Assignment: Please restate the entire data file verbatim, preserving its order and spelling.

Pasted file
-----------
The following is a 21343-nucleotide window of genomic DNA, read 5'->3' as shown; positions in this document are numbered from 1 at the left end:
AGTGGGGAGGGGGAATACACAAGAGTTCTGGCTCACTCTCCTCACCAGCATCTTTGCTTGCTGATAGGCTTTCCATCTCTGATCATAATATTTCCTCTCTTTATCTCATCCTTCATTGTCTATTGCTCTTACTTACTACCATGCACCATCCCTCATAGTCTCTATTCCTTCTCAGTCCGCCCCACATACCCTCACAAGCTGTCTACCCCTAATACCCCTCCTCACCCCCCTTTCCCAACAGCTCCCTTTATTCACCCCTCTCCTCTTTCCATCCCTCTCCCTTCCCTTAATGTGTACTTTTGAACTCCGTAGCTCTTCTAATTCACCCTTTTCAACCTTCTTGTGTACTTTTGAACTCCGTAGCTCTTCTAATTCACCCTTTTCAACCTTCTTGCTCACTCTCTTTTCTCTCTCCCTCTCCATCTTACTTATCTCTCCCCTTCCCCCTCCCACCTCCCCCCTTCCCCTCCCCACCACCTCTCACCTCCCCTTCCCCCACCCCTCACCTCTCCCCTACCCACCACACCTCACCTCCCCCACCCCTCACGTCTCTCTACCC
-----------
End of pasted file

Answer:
The following is a 21343-nucleotide window of genomic DNA, read 5'->3' as shown; positions in this document are numbered from 1 at the left end:
AGTGGGGAGGGGGAATACACAAGAGTTCTGGCTCACTCTCCTCACCAGCATCTTTGCTTGCTGATAGGCTTTCCATCTCTGATCATAATATTTCCTCTCTTTATCTCATCCTTCATTGTCTATTGCTCTTACTTACTACCATGCACCATCCCTCATAGTCTCTATTCCTTCTCAGTCCGCCCCACATACCCTCACAAGCTGTCTACCCCTAATACCCCTCCTCACCCCCCTTTCCCAACAGCTCCCTTTATTCACCCCTCTCCTCTTTCCATCCCTCTCCCTTCCCTTAATGTGTACTTTTGAACTCCGTAGCTCTTCTAATTCACCCTTTTCAACCTTCTTGTGTACTTTTGAACTCCGTAGCTCTTCTAATTCACCCTTTTCAACCTTCTTGCTCACTCTCTTTTCTCTCTCCCTCTCCATCTTACTTATCTCTCCCCTTCCCCCTCCCACCTCCCCCCTTCCCCTCCCCACCACCTCTCACCTCCCCTTCCCCCACCCCTCACCTCTCCCCTACCCACCACACCTCACCTCCCCCACCCCTCACGTCTCTCTACCC